Both skipper and passenger get bucket seats mounted on narrow aluminium boxes with openings at the front to store things like lifejackets, mooring lines and so on. There are footrests forward of both positions and both seats swivel around so the crew can keep an eye on lines when trolling, or to open up the space for relaxing.

A two-piece acrylic screen extends over the dash and there’s a handy grabrail around its top perimeter as well as another one welded to the dash for the passenger.

Entry to the cuddy cabin is through an opening to port. Once inside, I found sitting room for an adult on either side towards the rear but none farther forward where the height drops away. Derek told me that in running the boat with his family of three young children, he found that it is a good space for them to have a lie down or to entertain themselves while he was fishing.

 

HANDLING AND RIDE

ANGLAPRO PREDATOR 19 RIDE AND HANDLING

Gear selection is effortless with Suzuki’s digital control and we were soon underway across the bay, where only a slight breeze had left a smooth track for us to test the handling and speed of the Predator.

The grunty 140hp Suzuki four-stroke outboard motor had us on the plane without fuss at 12kts and we were soon at an effortless mid-range cruise of 20kts at 4000rpm. Without much weight in the boat it felt quite light and buoyant at these speeds and was very responsive into turns, leaning progressively with the big chines biting in to track smoothly.

Acceleration is smooth through the range and trimmed right out, we saw 34kts on the GPS at the engine’s top end, 6000rpm.

ANGLAPRO PREDATOR SERIES BOATAs we made our way out through the heads we found offshore conditions were also fairly flat but managed to find some rougher water close to the cliff line. Although the hull is a bit noisy it handled the chop well with no jolts from the ride or rattles from fittings as we headed into the sloppy conditions at around 30kts. The Anglapro responds well to trim adjustment in different seas, so a more experienced driver will get more out of it than a set-and-forget user.

The Predator is quite stable at rest and we found the cockpit allowed plenty of fishing room for two anglers to cast lures towards the wash without getting tangled together ­– a third angler could have found an extra perch in the bow.

 

THE VERDICT

ANGLAPRO PREDATOR 19 REVIEW

Anglapro has adopted a systematic approach to the launch of the new Anglapro Predator 19 and without rushing things, it has produced a simple and strongly-constructed fishing boat with some concessions for family days on the water as well.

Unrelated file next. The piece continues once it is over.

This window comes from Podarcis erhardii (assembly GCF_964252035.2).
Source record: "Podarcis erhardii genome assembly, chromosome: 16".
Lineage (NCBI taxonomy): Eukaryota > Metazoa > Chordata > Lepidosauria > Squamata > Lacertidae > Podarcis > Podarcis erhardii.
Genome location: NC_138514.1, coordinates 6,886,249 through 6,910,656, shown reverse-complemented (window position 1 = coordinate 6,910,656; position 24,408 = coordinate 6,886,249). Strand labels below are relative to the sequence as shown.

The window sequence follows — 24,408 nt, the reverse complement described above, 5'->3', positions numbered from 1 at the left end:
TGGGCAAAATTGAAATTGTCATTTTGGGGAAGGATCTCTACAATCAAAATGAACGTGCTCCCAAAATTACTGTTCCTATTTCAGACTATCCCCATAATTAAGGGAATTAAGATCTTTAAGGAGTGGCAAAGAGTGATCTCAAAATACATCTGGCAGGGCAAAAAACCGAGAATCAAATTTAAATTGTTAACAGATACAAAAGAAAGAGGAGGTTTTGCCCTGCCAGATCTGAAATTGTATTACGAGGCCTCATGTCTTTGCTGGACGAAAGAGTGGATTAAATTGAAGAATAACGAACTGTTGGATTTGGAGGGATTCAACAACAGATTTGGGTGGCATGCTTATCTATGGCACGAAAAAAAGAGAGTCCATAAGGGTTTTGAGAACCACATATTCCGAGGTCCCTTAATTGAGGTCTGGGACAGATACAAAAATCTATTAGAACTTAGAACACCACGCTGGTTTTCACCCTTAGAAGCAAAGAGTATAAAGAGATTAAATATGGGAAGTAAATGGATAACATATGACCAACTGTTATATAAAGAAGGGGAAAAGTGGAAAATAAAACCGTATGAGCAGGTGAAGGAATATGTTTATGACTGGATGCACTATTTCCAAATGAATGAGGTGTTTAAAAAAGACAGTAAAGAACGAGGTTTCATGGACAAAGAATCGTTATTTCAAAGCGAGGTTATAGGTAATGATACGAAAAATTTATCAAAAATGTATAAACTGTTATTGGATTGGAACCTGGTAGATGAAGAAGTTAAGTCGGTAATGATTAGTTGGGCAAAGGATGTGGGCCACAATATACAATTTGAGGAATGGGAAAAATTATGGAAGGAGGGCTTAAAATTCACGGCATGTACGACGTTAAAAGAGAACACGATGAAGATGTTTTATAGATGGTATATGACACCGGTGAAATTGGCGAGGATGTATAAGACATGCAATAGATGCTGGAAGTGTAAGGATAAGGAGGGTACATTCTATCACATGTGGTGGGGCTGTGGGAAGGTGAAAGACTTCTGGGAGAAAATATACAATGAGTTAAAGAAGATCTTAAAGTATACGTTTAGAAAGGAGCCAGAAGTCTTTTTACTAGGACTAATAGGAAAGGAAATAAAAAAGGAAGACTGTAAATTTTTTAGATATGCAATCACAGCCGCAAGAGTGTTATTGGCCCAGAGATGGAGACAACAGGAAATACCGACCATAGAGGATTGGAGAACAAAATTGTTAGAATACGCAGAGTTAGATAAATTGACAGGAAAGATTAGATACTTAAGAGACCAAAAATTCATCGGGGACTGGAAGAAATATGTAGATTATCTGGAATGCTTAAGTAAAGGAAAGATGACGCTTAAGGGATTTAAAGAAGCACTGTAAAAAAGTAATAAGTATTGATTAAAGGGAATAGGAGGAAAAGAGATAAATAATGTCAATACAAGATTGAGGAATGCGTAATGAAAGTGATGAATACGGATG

While the centre cab version offers a level of weather protection that will appeal to a lot of southern anglers, the Anglapro Predator 19 is also available as a centre or side console for those looking for an even more hard-core fishing machine. Derek also welcomes buyers wanting to customise the standard layout for specific features.

 

HIGHS

• Strong construction

• Good stability at rest

• Spirited performance

 

LOWS

• Windscreen bar at eye level

 

ANGLAPRO PREDATOR 19 SEA TRIALS

Anglapro Predator 19 with single Suzuki DF 140 and three-blade 14in x 19in propeller

RPM

SPEED (KTS)

1000

4

2000

6.4

3000

8

3300 (on plane)

12

4000

20

5000

26

6000 (WOT)

34

*Sea-trial data supplied by the author.

 

ANGLAPRO PREDATOR 19 SPECIFICATIONS

PRICE AS TESTED

$62,000

 

OPTIONS FITTED

Engine upgrade (Suzuki 140hp outboard motor), spray rails and sounder upgrade

 

PRICED FROM

$54,000

 

GENERAL

MATERIAL Plate-aluminium alloy

TYPE Monohull 

LENGTH 5.9m    

BEAM 2.42m

WEIGHT 1700kg

DEADRISE 18°

 

CAPACITIES

PEOPLE (NIGHT) 2

REC. HP 115

REC. MAX HP 150

FUEL 150lt

 

ENGINE

MAKE/MODEL Suzuki DF 140 outboard

TYPE Four-cylinder, four-stroke outboard motor

RATED HP 140   

WEIGHT 170kg  

DISPLACEMENT 2044cc

GEAR RATIO 2.59:1         

PROPELLER Three-blade 14in x 19in

 

SUPPLIED BY

GOOD TIMES MARINE

2 Toorak Ave,

Taren Point, NSW, 2229

PHONE +61 2 9524 6999

EMAIL info@goodtimesmarine.com.au

 

See the full version of this review in Trade-A-Boat #454, July 2014. Why not subscribe today?